Picture yourself walking down a dark alley. You are on your way to join the “Secret Club for Super Cool People” (if you’re reading this, you are a well deserving member). As you enter the hidden door to the club, you are greeted by a receptionist who hands you a form to complete. On the form, you must enter your name and a password, which will be known only by you and the receptionist.
Once you have completed the form, you hand it back to the receptionist, who goes to the back room of the club. In the back room, the receptionist uses a secret key to encode your password and then stores your encrypted password in a locked file vault. They then stamp a coin, on which is pressed your unique membership ID. Upon returning to the front room, the receptionist hands you the coin, which you tuck away in your pocket. Now each time you return to the club, you need only show your coin to gain entrance.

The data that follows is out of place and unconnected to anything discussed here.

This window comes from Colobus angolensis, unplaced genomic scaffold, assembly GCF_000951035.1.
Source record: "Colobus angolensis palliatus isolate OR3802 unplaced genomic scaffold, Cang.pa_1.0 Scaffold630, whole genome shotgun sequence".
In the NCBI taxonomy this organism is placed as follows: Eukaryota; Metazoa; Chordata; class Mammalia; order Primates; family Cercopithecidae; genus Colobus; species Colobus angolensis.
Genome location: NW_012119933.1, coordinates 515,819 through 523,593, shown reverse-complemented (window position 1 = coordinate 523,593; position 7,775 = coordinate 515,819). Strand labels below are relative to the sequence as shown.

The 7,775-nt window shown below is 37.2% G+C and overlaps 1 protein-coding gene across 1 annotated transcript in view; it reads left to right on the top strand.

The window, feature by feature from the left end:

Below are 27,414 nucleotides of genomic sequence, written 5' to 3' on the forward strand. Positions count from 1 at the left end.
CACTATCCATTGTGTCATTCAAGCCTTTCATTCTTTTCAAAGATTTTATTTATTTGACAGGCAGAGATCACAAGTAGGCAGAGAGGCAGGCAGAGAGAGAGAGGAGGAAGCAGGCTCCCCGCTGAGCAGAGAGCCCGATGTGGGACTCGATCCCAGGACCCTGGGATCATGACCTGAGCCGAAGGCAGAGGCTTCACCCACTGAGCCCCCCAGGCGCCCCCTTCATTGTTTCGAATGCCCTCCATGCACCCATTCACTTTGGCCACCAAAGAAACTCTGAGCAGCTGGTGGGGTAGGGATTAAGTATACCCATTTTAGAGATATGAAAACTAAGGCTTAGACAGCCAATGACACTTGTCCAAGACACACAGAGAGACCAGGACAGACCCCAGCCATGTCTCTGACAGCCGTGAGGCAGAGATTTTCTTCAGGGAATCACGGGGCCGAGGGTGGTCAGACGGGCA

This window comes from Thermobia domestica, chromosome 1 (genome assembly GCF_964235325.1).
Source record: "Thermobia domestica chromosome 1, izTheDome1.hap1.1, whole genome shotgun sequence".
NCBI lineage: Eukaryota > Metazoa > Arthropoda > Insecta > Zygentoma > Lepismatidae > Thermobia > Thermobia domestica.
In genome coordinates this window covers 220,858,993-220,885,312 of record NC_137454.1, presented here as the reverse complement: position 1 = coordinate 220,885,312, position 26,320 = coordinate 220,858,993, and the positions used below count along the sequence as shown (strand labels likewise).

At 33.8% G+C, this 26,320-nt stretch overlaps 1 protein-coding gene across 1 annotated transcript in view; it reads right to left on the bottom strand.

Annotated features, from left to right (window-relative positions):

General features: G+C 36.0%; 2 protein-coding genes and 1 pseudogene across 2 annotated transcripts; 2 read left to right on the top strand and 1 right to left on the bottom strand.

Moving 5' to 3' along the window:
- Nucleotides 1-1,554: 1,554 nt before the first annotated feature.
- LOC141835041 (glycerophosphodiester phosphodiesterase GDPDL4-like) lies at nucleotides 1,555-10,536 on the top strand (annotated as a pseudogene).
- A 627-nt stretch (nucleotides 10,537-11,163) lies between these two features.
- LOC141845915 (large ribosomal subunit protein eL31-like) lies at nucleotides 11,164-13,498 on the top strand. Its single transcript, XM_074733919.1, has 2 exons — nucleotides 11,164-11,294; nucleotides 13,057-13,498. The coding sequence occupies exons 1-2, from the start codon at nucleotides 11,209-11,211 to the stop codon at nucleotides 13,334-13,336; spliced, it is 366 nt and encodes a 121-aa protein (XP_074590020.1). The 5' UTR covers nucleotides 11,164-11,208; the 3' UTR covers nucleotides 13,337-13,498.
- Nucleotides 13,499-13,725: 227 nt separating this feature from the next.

The interaction I describe above may sound like something out of a low budget spy movie, but is nearly identical to the process that is followed each time we sign up for a web application. In this chapter, we’ll learn how to GraphQL mutations that will allow a user to create an account and sign in to our application. We’ll also learn how to encrypt the user’s password and return a token to the user, which they can use to verify their identity when they interact with our application.
Before we get started, let’s step ...